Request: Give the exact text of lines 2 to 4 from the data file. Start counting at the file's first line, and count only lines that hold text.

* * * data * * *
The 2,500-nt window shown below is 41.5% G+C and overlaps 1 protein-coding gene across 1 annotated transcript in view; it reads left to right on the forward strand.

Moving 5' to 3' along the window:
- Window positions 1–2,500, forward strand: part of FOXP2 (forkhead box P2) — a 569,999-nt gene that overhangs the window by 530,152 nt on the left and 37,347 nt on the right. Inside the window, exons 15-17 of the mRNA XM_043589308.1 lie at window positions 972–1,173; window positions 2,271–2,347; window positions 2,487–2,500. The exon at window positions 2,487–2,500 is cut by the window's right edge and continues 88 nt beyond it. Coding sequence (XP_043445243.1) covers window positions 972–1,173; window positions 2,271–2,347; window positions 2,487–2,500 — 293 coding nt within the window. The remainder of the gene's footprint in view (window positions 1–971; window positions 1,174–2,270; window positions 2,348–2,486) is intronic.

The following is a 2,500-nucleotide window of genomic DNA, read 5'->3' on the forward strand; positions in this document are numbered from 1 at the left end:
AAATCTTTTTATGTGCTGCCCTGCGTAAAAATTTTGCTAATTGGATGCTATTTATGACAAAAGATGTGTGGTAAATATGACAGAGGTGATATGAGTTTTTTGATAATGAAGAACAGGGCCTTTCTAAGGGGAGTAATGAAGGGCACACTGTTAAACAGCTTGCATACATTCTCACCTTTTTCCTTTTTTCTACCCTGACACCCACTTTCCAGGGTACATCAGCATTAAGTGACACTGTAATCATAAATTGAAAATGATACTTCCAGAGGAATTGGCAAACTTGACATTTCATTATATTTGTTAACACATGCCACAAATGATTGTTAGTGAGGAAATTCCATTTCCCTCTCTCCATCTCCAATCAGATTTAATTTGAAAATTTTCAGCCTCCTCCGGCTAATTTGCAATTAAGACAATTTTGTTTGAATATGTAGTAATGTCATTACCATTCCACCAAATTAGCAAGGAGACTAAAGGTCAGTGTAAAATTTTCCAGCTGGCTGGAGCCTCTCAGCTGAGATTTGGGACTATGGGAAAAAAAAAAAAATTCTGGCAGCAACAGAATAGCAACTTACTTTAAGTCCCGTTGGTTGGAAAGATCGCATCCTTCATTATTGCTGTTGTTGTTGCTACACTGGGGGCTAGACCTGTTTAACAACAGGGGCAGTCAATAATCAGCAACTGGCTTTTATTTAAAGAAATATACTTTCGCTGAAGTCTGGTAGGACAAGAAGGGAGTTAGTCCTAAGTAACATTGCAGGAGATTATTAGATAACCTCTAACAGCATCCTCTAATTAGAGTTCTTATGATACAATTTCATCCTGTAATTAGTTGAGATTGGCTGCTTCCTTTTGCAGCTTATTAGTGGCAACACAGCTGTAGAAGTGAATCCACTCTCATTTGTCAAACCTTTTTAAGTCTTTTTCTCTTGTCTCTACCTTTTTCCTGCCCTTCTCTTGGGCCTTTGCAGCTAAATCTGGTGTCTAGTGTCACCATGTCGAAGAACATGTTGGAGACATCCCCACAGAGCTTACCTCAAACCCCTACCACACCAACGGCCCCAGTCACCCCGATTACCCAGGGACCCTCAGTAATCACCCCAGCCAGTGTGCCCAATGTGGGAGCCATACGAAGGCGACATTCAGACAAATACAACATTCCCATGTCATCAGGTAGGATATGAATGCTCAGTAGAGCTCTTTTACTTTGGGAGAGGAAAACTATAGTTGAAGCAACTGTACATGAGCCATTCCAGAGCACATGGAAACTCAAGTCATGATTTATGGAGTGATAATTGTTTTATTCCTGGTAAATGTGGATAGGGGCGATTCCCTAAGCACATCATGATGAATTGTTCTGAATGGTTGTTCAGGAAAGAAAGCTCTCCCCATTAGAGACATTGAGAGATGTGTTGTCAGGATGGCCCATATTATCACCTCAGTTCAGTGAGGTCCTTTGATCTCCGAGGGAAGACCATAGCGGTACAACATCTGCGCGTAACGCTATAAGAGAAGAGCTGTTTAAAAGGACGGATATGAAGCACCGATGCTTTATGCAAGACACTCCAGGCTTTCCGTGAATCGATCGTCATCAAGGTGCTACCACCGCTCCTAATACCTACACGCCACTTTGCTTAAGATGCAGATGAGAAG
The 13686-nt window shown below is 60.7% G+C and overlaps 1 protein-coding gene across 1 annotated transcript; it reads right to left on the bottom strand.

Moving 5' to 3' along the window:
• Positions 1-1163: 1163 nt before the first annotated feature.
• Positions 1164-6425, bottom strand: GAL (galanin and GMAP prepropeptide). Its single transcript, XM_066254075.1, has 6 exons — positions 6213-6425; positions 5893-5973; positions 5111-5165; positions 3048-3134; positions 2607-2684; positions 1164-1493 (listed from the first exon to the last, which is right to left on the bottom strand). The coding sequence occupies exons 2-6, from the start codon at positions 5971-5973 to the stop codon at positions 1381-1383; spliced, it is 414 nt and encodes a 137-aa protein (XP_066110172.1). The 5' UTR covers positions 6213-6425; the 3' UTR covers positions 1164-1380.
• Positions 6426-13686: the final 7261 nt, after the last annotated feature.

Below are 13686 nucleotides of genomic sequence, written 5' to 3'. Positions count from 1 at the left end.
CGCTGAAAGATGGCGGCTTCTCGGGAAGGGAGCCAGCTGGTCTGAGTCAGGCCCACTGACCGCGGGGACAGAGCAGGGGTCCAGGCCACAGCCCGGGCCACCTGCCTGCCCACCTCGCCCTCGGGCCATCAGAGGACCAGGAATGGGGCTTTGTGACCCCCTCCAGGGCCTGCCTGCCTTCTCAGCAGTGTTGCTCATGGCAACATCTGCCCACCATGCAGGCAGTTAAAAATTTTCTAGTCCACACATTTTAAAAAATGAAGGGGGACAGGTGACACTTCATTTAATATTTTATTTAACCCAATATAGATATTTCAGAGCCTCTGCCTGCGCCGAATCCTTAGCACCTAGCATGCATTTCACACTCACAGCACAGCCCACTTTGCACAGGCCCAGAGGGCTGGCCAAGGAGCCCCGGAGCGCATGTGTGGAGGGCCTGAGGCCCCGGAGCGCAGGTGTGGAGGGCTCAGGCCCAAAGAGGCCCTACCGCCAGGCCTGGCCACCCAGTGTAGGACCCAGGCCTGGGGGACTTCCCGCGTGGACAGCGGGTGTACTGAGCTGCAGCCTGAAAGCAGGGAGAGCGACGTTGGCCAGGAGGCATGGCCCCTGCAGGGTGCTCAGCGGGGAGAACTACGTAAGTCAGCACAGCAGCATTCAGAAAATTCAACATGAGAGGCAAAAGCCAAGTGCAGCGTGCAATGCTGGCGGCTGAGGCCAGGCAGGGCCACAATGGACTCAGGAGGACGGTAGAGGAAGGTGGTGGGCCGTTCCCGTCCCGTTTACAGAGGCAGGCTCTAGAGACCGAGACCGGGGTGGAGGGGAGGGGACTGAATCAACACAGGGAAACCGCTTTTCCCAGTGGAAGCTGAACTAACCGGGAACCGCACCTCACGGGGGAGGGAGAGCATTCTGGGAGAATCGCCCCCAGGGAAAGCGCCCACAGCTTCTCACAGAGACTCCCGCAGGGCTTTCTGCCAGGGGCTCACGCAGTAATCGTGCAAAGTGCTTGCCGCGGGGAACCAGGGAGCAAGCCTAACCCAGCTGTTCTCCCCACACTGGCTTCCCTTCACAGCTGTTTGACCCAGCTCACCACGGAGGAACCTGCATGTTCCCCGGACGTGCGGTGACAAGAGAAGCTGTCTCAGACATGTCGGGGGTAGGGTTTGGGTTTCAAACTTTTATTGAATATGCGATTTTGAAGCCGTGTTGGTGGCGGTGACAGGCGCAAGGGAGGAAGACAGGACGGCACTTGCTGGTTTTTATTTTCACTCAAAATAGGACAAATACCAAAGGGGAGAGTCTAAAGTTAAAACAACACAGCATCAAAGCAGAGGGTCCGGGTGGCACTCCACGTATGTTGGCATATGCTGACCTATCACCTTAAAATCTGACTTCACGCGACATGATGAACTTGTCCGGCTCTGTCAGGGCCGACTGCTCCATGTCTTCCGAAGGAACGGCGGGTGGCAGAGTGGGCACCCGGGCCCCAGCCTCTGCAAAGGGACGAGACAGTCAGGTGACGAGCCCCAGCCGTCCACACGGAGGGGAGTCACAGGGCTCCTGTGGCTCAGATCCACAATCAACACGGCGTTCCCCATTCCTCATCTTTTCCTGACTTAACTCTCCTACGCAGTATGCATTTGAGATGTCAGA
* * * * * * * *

Moving 5' to 3' along the window:
- Window positions 1–2,500, forward strand: part of FOXP2 (forkhead box P2) — a 569,999-nt gene that overhangs the window by 530,152 nt on the left and 37,347 nt on the right. Inside the window, exons 15-17 of the mRNA XM_043589308.1 lie at window positions 972–1,173; window positions 2,271–2,347; window positions 2,487–2,500. The exon at window positions 2,487–2,500 is cut by the window's right edge and continues 88 nt beyond it. Coding sequence (XP_043445243.1) covers window positions 972–1,173; window positions 2,271–2,347; window positions 2,487–2,500 — 293 coding nt within the window. The remainder of the gene's footprint in view (window positions 1–971; window positions 1,174–2,270; window positions 2,348–2,486) is intronic.

The following is a 2,500-nucleotide window of genomic DNA, read 5'->3' on the forward strand; positions in this document are numbered from 1 at the left end: